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Clean and Green

By: Skylar Zwick
By: Skylar Zwick

We could go on forever about ways to “go green and save green,” but I decided to end my series with this: Eating green and cleaning green.

 

We could go on forever about ways to “go green and save green,” but I decided to end my series with this: Eating green and cleaning green. So here are a few small tips and tricks to help the environment, local economy and possibly even make your family healthier in the process.
WorldWatch.org compiled these tips, a few of which I’ve tried myself, and they really are simple ways to make a change.
Tip #1: If you eat meat, add one meatless meal a week. Meat costs a lot at the store-and it's even more expensive when you consider the related environmental and health costs.
Tip #2: Buy locally raised, humane, and organic meat, eggs, and dairy whenever you can. Purchasing from local farmers keeps money in the local economy.
As far as cleaning goes, it’s a chore (pun intended), but we have to do it. What we can do, however, to make it better, spend less time at the grocery comparing brands, less money purchasing supplies and more time cleaning green. In many cases, I’ve heard from several people that making their own cleaning products also helped them beat allergies and ailments.
 
These recipes came from my family recipe book and organizedhome.com using vinegar and baking soda.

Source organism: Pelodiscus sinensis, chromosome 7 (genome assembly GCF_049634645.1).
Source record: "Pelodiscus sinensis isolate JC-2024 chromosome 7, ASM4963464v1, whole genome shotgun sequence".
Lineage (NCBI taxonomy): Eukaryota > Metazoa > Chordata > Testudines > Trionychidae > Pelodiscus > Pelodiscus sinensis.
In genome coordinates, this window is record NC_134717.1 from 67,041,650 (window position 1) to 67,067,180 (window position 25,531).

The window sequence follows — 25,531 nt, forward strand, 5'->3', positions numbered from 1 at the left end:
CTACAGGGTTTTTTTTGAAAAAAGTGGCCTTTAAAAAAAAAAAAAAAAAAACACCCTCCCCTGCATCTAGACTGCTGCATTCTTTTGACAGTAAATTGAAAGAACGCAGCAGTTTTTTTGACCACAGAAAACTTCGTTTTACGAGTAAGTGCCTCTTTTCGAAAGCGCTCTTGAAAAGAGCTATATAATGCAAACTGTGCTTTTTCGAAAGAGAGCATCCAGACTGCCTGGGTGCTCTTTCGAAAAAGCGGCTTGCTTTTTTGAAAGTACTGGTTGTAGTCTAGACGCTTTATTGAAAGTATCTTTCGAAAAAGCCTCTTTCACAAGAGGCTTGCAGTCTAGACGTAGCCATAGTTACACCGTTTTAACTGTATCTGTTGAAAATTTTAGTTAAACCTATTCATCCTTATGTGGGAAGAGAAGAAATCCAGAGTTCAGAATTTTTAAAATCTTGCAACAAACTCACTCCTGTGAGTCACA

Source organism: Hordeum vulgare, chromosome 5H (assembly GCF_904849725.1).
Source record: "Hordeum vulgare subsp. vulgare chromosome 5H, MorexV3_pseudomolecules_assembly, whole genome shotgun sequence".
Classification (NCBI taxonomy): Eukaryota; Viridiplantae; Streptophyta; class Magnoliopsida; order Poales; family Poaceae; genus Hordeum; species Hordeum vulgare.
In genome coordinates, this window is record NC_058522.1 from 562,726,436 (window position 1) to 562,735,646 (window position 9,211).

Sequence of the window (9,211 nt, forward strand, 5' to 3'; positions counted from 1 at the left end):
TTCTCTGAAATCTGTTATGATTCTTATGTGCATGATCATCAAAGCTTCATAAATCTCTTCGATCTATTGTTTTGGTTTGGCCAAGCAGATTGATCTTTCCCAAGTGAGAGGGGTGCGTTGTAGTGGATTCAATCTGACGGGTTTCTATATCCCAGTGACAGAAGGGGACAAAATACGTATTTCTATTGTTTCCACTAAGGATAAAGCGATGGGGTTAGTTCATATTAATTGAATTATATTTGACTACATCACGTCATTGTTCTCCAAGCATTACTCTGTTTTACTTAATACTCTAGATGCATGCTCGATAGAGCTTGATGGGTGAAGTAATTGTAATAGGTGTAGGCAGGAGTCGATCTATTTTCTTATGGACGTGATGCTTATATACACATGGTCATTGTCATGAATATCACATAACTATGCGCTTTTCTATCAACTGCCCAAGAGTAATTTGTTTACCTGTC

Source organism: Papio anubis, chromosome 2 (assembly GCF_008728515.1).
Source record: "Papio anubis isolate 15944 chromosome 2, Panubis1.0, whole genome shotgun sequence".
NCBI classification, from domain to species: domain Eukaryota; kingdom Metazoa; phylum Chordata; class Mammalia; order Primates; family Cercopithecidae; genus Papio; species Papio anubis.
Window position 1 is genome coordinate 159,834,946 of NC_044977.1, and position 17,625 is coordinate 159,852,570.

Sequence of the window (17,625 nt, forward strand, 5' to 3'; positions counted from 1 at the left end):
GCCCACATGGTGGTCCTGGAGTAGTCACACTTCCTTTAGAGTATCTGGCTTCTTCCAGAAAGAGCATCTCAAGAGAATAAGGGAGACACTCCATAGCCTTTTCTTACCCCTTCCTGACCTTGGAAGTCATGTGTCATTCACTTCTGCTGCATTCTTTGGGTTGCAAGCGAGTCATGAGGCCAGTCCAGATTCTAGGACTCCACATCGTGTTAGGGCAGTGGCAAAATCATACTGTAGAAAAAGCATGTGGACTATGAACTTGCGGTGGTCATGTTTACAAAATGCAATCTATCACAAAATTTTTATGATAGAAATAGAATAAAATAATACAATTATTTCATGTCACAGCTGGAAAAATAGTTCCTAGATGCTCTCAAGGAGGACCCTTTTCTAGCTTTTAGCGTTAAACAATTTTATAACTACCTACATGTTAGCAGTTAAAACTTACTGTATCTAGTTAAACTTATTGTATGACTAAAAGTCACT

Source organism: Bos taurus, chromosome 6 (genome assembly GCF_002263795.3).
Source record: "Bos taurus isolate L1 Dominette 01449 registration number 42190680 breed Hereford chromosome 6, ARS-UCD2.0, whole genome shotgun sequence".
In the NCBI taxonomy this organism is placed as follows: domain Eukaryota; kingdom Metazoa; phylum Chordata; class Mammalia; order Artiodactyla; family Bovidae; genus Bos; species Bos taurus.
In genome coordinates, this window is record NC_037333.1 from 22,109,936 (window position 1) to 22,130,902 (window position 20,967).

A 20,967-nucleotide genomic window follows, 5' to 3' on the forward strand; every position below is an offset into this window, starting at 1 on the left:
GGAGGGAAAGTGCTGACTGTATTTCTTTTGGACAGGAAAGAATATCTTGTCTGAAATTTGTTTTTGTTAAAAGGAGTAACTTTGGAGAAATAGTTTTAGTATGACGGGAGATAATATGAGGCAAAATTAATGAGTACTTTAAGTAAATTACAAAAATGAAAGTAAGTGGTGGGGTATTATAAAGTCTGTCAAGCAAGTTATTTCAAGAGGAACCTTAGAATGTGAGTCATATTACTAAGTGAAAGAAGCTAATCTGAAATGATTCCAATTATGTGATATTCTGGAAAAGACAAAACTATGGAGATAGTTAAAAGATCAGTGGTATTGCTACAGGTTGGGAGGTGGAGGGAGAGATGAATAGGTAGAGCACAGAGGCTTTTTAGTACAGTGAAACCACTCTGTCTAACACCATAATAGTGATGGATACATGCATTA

Vinegar -- Homemade Spray Cleaner Recipe
Mix in a sprayer bottle:
1 cup white vinegar
1 cup water
In the kitchen, use vinegar-and-water spray to clean counter tops, lightly soiled range surfaces and backsplash areas.
In the bathroom, use vinegar spray cleaner to clean countertops, floors, and exterior surfaces of the toilet.
For really tough bathroom surfaces such as shower walls, pump up the cleaning power by removing the sprayer element and heating the solution in the microwave until barely hot. Spray shower walls with the warmed generously, allow to stand for 10 to 15 minutes, then scrub and rinse. The heat helps soften stubborn soap scum and loosens hard water deposits.
 
Baking Soda #1 ---
Sprinkle baking soda onto a damp sponge to tackle grimy bathtub rings, scour vanities, or remove food deposits from the kitchen sink. For tougher grime, make a paste of baking soda and water, apply to the tub or sink, and allow to stand for 10 to 20 minutes. Dirt, soap scum and deposits soften and are easier to remove.
Baking soda #2 --- Slow-running drains? Keep bathroom drains running freely by pouring 1/2 to 3/4 cup baking soda into the drain, and dribbling just enough hot water to wash the solution down. Let stand for 2 hours to overnight, then flush thoroughly with hot water. The deodorizing effect is an added bonus! [Do not use this method on blocked drains.]
 
 

 

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